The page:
OPEC Has Pulled Up a Chair for Texas Before

OPEC Has Pulled Up a Chair for Texas Before
In 1988, Kent Hance, a member of the Texas Railroad Commission, boarded a plane to meet with the Organization of Petroleum Exporting Countries.

(Bloomberg) -- The crisis in the oil industry is so bad that Texas regulators are weighing whether to coordinate production cuts with OPEC. If they’re seeking advice, they should look no further than the man who first went to Vienna on behalf of the state’s oil industry.

In 1988, Kent Hance, a member of the Texas Railroad Commission, boarded a plane to meet with the Organization of Petroleum Exporting Countries. Back then, crude was trading in the teens, threatening the future of his state’s main industry.

“It was tough times,” Hance, who now has his own law firm in Austin, recalled Friday. “At the time, I told people, if I was a carrot farmer and there was one group that set the price of carrots, I’d know those people.”

Hance was the first Republican member of the commission, which was established in the 1890s, and the first to attend an OPEC gathering. He was also the last, though that may change. Commissioner Ryan Sitton was invited to attend a June meeting following his proposal to curtail Texan oil production in coordination with Saudi Arabia and Russia. Sitton held a one-hour phone call with OPEC Secretary General Mohammad Barkindo and spoke with White House advisers Friday, though no specifics were agreed.

“My recommendation is we come to the table,” Sitton said in a telephone interview. “An exceptional situation calls for exceptional solutions.”

Such an idea would have seemed unthinkable a few weeks ago. But the failure of OPEC countries and Russia to agree on further production cuts in Vienna earlier this month triggered what has now become a price war between Saudi Arabia and Russia. Coupled with the demand destruction wrought by the coronavirus, that drove U.S. oil below $20 per barrel on Friday, far below the price American shale producers need for newly drilled wells to generate cash. The industry in Texas is already laying off tens of thousands of workers, according to Sitton.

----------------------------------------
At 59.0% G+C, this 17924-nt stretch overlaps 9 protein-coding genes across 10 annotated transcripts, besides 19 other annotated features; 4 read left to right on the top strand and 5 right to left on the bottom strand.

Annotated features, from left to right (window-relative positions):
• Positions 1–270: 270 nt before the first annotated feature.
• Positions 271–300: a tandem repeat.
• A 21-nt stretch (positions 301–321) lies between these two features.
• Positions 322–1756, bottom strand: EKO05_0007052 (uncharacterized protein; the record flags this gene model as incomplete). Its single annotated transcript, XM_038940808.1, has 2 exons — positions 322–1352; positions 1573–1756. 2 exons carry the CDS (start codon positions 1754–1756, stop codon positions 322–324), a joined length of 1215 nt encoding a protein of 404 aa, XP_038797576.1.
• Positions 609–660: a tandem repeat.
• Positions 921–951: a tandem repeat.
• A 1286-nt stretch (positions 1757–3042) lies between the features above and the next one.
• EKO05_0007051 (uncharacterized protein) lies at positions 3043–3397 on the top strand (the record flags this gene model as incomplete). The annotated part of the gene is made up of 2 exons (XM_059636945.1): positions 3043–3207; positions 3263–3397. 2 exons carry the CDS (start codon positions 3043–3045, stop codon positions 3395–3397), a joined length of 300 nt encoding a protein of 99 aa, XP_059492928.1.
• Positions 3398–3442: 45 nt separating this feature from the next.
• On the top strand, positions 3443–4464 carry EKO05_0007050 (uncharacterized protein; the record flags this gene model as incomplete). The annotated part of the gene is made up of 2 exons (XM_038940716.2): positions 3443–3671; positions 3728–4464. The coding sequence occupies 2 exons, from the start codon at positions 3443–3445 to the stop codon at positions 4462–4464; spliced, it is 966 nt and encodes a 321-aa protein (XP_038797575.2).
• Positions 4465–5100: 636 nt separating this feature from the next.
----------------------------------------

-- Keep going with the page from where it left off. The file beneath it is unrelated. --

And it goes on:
While Sitton’s proposal of cooperation between the freewheeling Texas oil industry and a cartel of state-run producers might seem incongruous, it harks back to a particular period in the commission’s history. Following a slump in the oil market in 1931, the agency started periodically implementing a process known as pro-rationing to bolster prices. That ended in the early 1970s, just as OPEC, which had modeled itself on the commission, was rising to a dominant position in the oil market.

“I didn’t have to explain what the Texas Railroad Commission was,” Hance said of the “three or four” meetings he attended in Vienna. “They all laughed and said, ‘That’s how we figured out how to do this.’”

Sitton is one of three elected commissioners, all Republicans, who run the agency. He has proposed Texas curb its oil output by 10% in conjunction with an equivalent move by the cartel that controls more than one-third of global production. He faces several hurdles back home, including push-back from some oil companies and doubts from his fellow commissioners. EOG Resources Inc., one of the largest shale oil producers, called the plan “impractical.”

“A lot of people, rightly so, are very apprehensive,” Sitton said. “Our constituents elect us for situations like this and look at how we solve problems. They don’t need people who sit on the sidelines when you’re in an economic catastrophe like we’re in right now.”

Just got off the phone with OPEC SG Moh Barkindo. Great conversation on global supply and demand. We all agree an international deal must get done to ensure economic stability as we recover from COVID-19. He was kind enough to invite me to the next OPEC meeting in June.

— Ryan Sitton (@RyanSitton) March 20, 2020

Scott Sheffield, chief executive officer of one of the Permian Basin’s biggest producers, Pioneer Natural Resources Co., is in favor of Sitton’s proposal, which he argues would help save an industry upon which the U.S. economy relies.

“The reason we should participate is for national security so we do not have to participate in future wars in the Middle East and have to send our sons and daughters back to war,” he said.


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Generated by readers, the comments included herein do not reflect the views and opinions of Rigzone. All comments are subject to editorial review. Off-topic, inappropriate or insulting comments will be removed.

Talib Syed, P.E.  |  March 24, 2020
I agree with Texas sitting down with OPEC. There is nothing wrong with at least having a dialogue with other major global oil producers and arriving at a common consensus on the way forward. It also does not make sense that we demand other global producers make a production cut, while we refuse to make a similar cut on our side. If we remain rigid in our rationale and thinking, everyone including us here in the US O&G sector will lose.
Shahinur Islam  |  March 23, 2020
Dialogue is very important to have with OPEC+ and USA oil producers to stabilize the oil price. Without effective dialogue, oil producers will be in dire consequences.